The subsequent discovery of mineral oils meant that the demand for oil from whales, which were becoming increasingly hard to find as their numbers were decimated, dropped dramatically. However, the contemporary whaling debate still rages on today, as populations from countries that have deep historical and cultural whaling traditions, such as Norway, Canada, Greenland and Japan who continue to demand and consume whale meat and use products from their carcasses.
The pro-whaling countries continue to call for a lift on the 1983 moratorium on whaling by the International Whaling Commission (IWC), claiming that whale stocks have recovered sufficiently to sustain limited hunting. The lifting of the ban remains largely opposed by the international community and this latest study’s findings could lend greater weight to the anti-whaling movement’s arguments.
|Man (Steve Backshall) swimming with a Sperm Whale, December 2013 (Geockochasing, Wikipedia) Photo license: Attribution-Share Alike 3.0 Unported|
In 1979 Seychelles, represented at the IWC by the acclaimed South African author Lyall Watson, took a determined step in proposing the creation of the Indian Ocean Whale Sanctuary to protect vital whale breeding grounds, standing firm despite severe political pressure and opposition from Japan. The massive region is one of only two whale sanctuaries in the world.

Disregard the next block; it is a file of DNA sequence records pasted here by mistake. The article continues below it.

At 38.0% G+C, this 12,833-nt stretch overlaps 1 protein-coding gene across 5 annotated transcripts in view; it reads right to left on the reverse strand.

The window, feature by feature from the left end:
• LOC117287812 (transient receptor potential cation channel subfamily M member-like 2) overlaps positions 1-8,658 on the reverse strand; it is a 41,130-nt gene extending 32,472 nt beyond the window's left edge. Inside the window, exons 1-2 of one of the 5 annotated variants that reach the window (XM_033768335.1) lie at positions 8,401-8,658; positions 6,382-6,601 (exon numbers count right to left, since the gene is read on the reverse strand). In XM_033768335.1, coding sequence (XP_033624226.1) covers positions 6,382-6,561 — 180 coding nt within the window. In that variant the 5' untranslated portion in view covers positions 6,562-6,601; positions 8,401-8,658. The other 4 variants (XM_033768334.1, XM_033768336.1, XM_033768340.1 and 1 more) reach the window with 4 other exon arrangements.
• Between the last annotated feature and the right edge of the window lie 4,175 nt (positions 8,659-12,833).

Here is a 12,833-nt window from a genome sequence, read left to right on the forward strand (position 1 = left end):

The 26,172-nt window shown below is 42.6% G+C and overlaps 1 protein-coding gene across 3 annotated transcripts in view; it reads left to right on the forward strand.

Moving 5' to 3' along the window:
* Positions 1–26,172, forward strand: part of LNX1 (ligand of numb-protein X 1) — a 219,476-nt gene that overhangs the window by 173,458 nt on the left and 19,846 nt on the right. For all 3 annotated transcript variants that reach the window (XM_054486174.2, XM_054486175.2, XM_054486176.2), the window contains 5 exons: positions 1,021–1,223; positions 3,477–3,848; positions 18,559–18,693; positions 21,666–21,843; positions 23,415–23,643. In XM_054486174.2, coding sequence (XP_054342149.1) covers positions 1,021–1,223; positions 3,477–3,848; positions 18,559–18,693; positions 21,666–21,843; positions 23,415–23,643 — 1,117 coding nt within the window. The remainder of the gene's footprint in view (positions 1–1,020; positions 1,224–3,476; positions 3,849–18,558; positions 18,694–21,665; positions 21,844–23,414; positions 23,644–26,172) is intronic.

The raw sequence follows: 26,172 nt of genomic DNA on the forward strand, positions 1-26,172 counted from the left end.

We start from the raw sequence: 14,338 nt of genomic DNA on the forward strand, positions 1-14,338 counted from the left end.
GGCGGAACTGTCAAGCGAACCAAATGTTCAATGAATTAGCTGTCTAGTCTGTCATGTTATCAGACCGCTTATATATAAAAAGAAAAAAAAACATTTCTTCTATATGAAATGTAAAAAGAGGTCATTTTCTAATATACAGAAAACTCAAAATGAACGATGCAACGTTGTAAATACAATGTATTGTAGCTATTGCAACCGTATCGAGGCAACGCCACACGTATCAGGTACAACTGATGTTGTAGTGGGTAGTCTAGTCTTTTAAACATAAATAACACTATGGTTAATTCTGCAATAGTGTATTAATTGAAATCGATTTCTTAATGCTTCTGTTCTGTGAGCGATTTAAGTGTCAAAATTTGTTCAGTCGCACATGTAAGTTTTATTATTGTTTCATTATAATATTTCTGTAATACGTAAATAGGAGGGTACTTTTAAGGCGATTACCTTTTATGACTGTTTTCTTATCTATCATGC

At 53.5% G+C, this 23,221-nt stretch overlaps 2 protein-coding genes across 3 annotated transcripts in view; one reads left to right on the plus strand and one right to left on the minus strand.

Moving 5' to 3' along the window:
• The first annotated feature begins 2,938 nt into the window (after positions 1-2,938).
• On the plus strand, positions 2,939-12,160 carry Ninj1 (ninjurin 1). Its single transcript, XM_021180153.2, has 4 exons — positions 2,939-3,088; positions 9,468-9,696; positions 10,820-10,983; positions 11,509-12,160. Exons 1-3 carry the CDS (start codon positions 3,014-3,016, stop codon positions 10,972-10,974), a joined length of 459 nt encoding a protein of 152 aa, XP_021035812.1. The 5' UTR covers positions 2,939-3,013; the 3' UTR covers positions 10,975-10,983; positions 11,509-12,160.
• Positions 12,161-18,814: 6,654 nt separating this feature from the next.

Restoring the balance
The report confirms what many experts have suspected for a long time: that whales, both living and recently-deceased, are vital components of ecosystems in the ocean and in the functioning of the atmosphere.
It also gives rise to the prospect that climate change may have been dramatically worsened by the bloody whale slaughters of the 20th century that removed hundreds of thousands of the giant mammals from the ocean and robbed the earth of the opportunity to absorb massive quantities of carbon dioxide from the atmosphere.
The researchers now hope that the continuing recovery of whale populations could now help stabilize abnormally high levels of carbon dioxide and pollution and restore balance to our stressed oceans.
Although whaling still continues today, according to quota systems and often under the guise of ‘scientific research’, the whales’ outlook has steadily been improving since their increased protection by the IWC, with various species’ numbers seeing estimated increases of between 3 to 10 percent annually.